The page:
Child Savers launches group therapy for teens, increases access to school-based clinicians
RICHMOND, Va. (WWBT) - The pandemic showed us the resiliency of our kids and also the weight they have carried. A local organization has worked for decades to help area children facing trauma.
Now Child Savers is breaking down barriers to mental health access for youth by adding more resources to help them cope.
Representatives from ChildSavers say, “According to the CDC, children’s mental health-related visits to emergency rooms are up as much as 25%. Racial disparities are creating barriers to services: Research has shown that Black and brown children are less likely than their white peers to have access to mental health care because of a variety of factors, including a lack of insurance and providers in communities, historic mistreatment and inequitable practice by some health care providers, as well as stigma attached to mental health.”
At the worst of times, children in the area are living the stories on the news that we hate to tell. Child Savers shows up to help them through it whether it’s violence, abuse, racism, or any other number of traumas. This year a pandemic uniquely intertwined with a social justice movement, left kids caught in the middle, living and learning in a most unusual and trying time.
In Richmond, ChildSavers is working to break down barriers to mental health access.
- Thanks to the support from the Ujima Legacy Fund, ChildSavers recently launched group therapy for teens focused on racial identity and race-based stressors.
- The nonprofit recently expanded its school-based therapy – a program that increases access to trauma-informed mental health services by embedding clinicians in schools – to 10 Richmond Public Schools. 91% of the youth served in the school program are Black.
- ChildSavers continued its outpatient trauma-informed therapy via in-person and virtual sessions during the pandemic.
“There’s a lot of children who talk about just being stereotyped and racially profiled. Whether it’s being followed around in stores or being called names or being treated differently and things like that. Just the fear of being black and walking down the street by themselves,“ said LaDesha Batten with the immediate response team. “Or possibly interacting with the police or someone else.”
The organization has created group and school-based therapy to help kids and teens through traumatic situations. Recently, launching group therapy for teens focused on racial identity and race-based stressors. Supporting them in finding healthy ways to process all they’re facing and feeling.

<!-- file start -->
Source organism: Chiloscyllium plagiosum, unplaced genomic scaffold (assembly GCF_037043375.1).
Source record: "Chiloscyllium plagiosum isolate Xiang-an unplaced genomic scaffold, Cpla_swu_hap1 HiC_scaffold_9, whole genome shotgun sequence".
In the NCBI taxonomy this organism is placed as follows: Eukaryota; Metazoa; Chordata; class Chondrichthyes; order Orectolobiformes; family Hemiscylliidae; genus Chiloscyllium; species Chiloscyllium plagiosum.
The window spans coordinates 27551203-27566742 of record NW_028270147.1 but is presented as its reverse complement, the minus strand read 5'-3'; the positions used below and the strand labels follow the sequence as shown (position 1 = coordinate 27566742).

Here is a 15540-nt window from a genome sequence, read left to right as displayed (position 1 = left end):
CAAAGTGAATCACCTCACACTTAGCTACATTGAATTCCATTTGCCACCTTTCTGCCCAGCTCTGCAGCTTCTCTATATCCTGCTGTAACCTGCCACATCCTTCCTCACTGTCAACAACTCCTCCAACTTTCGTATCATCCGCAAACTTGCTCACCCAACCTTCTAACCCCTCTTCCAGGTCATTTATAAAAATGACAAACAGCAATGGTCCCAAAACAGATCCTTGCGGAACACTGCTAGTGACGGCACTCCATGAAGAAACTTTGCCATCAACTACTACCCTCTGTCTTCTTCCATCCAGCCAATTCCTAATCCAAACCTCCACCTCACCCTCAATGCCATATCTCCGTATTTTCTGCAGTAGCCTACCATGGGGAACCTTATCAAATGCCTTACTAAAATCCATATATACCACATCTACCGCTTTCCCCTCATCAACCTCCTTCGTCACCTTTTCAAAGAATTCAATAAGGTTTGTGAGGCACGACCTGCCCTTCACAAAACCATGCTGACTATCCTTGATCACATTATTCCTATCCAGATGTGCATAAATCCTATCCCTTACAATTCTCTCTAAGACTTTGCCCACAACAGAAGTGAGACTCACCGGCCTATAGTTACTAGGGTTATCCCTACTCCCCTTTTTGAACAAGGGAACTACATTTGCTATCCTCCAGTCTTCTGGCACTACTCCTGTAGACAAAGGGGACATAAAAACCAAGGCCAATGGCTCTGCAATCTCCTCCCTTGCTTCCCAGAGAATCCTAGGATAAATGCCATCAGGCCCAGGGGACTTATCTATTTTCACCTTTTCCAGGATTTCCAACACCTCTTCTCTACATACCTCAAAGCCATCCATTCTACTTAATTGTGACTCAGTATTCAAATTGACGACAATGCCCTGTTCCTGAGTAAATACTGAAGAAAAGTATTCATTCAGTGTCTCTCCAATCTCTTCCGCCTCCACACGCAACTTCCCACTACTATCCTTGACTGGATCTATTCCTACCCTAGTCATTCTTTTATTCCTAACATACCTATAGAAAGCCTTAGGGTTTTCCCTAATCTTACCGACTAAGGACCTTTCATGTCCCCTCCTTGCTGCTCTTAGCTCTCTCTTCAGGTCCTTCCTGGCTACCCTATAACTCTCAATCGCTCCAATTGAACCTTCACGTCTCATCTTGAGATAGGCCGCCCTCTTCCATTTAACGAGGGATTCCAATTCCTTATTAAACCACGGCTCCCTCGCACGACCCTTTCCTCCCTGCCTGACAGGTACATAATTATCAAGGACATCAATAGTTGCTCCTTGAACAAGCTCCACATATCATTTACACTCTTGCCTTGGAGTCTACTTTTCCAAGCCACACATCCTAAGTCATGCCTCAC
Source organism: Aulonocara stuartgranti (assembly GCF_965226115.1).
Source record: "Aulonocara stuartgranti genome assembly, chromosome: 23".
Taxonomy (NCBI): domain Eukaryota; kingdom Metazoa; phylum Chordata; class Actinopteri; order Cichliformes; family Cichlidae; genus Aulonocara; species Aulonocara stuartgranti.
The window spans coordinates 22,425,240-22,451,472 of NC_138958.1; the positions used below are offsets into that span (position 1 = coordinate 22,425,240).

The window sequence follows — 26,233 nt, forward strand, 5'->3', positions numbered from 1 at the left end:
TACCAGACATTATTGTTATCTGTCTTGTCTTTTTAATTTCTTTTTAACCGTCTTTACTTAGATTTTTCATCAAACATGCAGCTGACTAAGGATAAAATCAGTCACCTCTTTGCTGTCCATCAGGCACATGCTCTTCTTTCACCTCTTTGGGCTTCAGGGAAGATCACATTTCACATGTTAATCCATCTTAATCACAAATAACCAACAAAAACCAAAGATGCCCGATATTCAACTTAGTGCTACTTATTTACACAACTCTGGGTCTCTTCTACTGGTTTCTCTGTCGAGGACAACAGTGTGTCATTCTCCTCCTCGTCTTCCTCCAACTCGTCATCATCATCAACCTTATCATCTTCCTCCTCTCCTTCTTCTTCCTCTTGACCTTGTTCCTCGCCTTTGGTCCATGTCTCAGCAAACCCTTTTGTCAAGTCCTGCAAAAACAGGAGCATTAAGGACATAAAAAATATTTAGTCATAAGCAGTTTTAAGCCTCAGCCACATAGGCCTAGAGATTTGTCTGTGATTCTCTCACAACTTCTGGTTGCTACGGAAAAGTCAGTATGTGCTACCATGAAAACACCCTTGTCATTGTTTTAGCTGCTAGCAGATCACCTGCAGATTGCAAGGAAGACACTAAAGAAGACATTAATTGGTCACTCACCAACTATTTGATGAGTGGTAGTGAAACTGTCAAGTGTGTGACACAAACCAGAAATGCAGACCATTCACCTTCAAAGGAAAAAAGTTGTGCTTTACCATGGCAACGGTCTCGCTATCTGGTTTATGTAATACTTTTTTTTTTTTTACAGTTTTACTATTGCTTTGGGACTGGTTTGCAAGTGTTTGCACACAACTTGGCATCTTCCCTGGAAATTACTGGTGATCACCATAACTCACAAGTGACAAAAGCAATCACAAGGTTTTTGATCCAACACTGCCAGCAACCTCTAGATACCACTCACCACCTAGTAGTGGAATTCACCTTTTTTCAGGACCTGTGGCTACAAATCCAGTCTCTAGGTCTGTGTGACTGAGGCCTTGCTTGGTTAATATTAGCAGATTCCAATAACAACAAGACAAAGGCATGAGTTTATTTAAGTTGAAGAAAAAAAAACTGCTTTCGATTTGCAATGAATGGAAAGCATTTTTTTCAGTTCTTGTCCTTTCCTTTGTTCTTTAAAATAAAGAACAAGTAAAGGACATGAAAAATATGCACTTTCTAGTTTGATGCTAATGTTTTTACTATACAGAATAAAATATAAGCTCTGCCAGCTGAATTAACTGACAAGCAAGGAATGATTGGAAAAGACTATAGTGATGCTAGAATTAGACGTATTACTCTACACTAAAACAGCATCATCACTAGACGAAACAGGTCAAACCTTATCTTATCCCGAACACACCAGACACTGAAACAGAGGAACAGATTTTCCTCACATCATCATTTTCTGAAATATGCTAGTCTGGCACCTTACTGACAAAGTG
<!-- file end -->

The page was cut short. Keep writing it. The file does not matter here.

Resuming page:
“Helping them to validate and normalize what they feel so it’s ok to feel numb and desensitized when you’re constantly seeing the same thing happening over and over to help destigmatize mental health and those experiences that they’re feeling,” Batten said.
“I think the first step is giving them that safe space to process those emotions,” Batten said. “Acknowledging that racism is traumatic and if untreated, it can lead to things such as PTSD or withdrawal or depression or even suicide.
Compounded with the pandemic, and the challenges its’ brought, Child Savers workers know that these therapies are serving a potentially life-saving purpose.
The nonprofit also recently expanded its school-based therapy, which is a program that increases access to trauma-informed mental health services by embedding clinicians in schools.
“Not knowing, just the ambiguity is just kind of traumatic,” Lauren Cave, a School-based Clinician said. “Especially for the kids that have already had trauma. Like they’ve already been through this ambiguous situation before. So there’s a lot of questions about what’s safe. Reestablishing the new normal. Who can I reconnect with because for so long I couldn’t have any connections with anyone.”
Hoping added support for kids leads to healthier outcomes for families.
To support Child Savers, click here.
Copyright 2021 WWBT. All rights reserved.
Want NBC12’s top stories in your inbox each morning? Subscribe here.